Battleship falls (I couldn’t say ‘sinks’) and the half-billion dollar toy movie’s future is on the rocks. The Hunger Games and Twilight are the biggest franchises of the day, with the dedicated, built-in audiences that allow risky projects to process through the strict, Puritannical Hollywood system — books are, and always have been, the new hotness. I would prefer that over board game movies, but it’s still not the best case scenario. In the best case scenario, The Hunger Games and Twilight would still be among the biggest franchises of the day, but I could willfully ignore them, and go gladly to Foward the Planet Space, another huge franchise movie and part of the Planet Space planned trilogy.

What is Planet Space? It was a movie that came out of nowhere two years ago, a spec script pitched by a passionate writer and to a studio that actually likes movies, probably Lionsgate (though they still pedal commercial on the side). It blew up and now we have a trilogy. The second one looks even better than the first — except that it doesn’t exist. I’m not saying that there aren’t these types of movies (obviously with better titles) like District 9 and Moon, and to some extent, Avatar. What I’m saying is that there’s been a swelling in popularity in the adaptation, particularly that of YA fiction (more on that later) which has caused a bloating in the market that’s recently spilled over into television.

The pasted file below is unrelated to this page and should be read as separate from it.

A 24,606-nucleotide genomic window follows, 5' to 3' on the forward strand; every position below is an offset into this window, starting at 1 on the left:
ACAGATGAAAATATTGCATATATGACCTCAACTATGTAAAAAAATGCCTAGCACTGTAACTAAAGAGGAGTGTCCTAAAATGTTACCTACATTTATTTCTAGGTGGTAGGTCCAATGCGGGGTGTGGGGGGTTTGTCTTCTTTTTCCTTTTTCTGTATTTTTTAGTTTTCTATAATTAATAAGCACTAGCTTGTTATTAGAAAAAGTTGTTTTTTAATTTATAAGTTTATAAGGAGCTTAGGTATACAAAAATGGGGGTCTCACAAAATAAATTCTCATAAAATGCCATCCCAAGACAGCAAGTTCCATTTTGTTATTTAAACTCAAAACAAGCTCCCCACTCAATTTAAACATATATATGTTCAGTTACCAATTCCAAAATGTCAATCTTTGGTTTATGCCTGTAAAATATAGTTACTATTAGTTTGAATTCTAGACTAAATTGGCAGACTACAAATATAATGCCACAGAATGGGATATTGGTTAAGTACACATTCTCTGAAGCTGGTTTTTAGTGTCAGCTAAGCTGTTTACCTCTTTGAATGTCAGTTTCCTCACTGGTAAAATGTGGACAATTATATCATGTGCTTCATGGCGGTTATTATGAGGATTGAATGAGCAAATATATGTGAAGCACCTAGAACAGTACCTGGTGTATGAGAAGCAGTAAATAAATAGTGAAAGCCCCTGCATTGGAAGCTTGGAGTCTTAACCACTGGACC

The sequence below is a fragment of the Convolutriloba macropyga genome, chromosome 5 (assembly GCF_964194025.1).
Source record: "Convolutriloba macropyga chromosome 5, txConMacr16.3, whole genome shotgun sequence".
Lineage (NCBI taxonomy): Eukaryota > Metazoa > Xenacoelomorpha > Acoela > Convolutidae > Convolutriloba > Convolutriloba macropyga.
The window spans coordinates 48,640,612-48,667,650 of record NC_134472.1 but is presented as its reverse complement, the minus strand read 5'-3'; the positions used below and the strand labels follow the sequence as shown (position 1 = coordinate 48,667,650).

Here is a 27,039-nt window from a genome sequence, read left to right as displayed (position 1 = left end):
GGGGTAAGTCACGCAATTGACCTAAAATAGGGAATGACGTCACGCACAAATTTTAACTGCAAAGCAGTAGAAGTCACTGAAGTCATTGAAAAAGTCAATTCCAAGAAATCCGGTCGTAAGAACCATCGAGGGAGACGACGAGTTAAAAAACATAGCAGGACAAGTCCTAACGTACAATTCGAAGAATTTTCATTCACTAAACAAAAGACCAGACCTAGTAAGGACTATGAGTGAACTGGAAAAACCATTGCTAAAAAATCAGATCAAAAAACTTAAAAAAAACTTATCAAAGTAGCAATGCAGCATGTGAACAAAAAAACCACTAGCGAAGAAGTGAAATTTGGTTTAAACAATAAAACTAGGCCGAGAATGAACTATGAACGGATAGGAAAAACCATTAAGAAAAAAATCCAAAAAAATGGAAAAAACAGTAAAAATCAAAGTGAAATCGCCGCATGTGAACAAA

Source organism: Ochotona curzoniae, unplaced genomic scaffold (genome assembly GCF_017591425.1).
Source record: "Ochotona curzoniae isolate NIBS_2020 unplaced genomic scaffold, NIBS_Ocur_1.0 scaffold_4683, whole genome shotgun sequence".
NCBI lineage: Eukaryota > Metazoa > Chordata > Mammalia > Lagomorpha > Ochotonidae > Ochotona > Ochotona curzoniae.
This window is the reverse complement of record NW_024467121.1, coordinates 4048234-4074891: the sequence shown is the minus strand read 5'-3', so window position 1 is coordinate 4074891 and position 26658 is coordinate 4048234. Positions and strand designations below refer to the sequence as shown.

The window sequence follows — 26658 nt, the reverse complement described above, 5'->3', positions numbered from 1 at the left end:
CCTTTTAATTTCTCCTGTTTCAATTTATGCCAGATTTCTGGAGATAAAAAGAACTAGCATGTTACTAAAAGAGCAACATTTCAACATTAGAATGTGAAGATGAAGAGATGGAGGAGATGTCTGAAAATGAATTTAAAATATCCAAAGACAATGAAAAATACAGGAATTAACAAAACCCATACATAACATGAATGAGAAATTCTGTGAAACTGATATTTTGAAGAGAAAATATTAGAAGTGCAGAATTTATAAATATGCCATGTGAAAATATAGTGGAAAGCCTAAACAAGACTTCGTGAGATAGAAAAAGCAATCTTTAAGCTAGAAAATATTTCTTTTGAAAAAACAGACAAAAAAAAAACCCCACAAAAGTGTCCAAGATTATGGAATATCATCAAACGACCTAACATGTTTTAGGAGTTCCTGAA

Not only is the book market now flooded with stories about teenage love (wait a minute — gross?) blooming amidst dystopic, oppressed society, but TV is now being infected by what is most popular and money-making. In the most recently released episode of the podcast On the Page: Screenwriting, an alarming statistic was brought to light, that 60% of the television pilots picked up this year are based on books. I have to imagine that at least 90% of that other 40% were sitcoms.

When I saw the pilot for Awake I knew I had to write ‘dedicated’ reviews for every episode to show some type of support, because these things are so rare. Terra Nova got cancelled and Falling Skies is looking no better despite heading into a second season, and I can’t help but feel guilty for not watching them. In a perfect world, I wouldn’t feel guilt. Terra Nova, despite combining the two things that equal my favorite movie ever, Spielberg and dinosaurs, didn’t really interest me. I didn’t want to watch it, but didn’t want to see it go. Just like Stargate Universe, which was kind of a slog to get through. It’s a shame that there’s slim pickin’s for original storytelling, and a worse shame that they get cancelled faster than you can say the — admittedly long — title, Terminator: The Sarah Connor Chronicles.